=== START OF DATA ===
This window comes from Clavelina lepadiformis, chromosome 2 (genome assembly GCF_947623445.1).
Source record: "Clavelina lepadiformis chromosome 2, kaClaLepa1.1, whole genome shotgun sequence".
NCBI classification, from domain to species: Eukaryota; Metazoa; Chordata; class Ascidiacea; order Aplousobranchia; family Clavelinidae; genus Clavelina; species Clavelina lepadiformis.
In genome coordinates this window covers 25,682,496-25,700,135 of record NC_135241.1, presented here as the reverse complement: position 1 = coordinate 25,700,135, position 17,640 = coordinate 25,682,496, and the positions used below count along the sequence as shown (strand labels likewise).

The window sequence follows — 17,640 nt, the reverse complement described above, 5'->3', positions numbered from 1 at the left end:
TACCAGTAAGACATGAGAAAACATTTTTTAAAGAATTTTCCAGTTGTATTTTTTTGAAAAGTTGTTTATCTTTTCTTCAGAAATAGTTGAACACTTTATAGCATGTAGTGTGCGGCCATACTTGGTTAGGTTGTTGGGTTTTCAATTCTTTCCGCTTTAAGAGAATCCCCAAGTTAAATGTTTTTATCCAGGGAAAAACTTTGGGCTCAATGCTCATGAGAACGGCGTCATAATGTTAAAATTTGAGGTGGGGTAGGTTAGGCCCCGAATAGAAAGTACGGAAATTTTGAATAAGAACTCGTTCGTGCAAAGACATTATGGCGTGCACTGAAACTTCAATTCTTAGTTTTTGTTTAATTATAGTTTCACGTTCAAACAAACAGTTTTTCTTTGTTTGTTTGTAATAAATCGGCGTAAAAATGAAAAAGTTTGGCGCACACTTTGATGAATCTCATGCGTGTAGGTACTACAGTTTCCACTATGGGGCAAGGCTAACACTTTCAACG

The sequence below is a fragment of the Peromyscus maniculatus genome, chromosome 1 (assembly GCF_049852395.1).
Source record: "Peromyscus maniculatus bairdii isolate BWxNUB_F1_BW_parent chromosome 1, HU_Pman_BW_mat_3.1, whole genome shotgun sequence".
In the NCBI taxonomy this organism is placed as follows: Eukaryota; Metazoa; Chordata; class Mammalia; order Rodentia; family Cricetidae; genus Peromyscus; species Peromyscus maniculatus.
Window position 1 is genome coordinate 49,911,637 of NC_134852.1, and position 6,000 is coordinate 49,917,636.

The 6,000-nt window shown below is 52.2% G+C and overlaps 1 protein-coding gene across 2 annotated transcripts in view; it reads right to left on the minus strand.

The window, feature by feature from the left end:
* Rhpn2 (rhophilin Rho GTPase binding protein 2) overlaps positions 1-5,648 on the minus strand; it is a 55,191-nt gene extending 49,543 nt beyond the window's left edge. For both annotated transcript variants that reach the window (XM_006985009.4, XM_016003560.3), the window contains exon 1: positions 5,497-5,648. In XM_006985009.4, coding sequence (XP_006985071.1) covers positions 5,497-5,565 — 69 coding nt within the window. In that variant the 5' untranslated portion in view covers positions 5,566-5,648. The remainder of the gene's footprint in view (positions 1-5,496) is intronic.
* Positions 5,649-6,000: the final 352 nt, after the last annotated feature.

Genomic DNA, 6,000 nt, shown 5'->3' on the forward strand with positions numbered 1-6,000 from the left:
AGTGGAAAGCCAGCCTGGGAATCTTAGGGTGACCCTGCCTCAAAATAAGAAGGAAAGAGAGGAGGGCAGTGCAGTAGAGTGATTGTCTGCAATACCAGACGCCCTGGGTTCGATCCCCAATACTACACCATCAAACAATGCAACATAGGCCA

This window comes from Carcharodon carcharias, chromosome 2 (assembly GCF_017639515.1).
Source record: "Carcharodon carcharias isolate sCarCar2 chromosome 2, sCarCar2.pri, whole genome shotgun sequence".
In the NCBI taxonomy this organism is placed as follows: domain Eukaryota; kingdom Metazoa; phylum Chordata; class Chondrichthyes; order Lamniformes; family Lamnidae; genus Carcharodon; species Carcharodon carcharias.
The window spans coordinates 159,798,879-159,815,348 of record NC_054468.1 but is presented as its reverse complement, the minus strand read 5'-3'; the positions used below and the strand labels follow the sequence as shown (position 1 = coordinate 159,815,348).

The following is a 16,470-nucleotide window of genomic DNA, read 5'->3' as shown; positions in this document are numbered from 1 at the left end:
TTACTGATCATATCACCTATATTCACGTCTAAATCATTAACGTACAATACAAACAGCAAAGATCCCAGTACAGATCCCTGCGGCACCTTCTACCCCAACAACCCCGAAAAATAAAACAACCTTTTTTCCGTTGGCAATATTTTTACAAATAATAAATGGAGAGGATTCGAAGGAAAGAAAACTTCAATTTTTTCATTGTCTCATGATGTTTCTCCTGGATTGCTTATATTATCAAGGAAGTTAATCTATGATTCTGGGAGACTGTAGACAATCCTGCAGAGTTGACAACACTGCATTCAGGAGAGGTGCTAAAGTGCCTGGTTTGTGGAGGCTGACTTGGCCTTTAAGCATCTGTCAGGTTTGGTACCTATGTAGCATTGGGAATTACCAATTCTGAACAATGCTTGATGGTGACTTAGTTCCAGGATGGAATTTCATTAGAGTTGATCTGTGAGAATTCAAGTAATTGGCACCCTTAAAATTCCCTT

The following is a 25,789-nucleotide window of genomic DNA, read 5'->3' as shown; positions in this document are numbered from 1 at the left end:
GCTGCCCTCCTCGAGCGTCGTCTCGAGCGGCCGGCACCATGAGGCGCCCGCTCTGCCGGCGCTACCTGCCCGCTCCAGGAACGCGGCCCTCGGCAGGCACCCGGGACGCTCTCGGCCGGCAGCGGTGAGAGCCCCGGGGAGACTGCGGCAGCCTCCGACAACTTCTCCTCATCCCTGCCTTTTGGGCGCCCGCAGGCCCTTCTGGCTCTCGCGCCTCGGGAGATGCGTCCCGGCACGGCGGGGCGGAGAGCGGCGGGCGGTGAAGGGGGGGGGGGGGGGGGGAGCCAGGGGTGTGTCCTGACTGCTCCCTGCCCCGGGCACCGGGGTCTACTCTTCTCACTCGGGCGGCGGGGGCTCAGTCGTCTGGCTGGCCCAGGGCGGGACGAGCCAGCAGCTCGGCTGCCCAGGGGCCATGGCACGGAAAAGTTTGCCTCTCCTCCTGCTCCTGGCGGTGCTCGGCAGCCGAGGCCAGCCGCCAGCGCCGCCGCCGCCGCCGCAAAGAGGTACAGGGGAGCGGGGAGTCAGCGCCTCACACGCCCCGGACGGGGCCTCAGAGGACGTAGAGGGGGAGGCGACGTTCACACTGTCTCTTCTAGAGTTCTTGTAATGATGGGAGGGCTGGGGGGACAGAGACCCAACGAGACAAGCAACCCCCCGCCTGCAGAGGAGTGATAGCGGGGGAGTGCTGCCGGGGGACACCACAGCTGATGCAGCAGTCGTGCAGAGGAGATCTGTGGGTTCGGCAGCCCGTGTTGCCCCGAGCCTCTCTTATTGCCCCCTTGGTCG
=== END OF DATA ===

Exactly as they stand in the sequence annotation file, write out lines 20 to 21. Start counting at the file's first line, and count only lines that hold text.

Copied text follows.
The window spans coordinates 159,798,879-159,815,348 of record NC_054468.1 but is presented as its reverse complement, the minus strand read 5'-3'; the positions used below and the strand labels follow the sequence as shown (position 1 = coordinate 159,815,348).

The following is a 16,470-nucleotide window of genomic DNA, read 5'->3' as shown; positions in this document are numbered from 1 at the left end: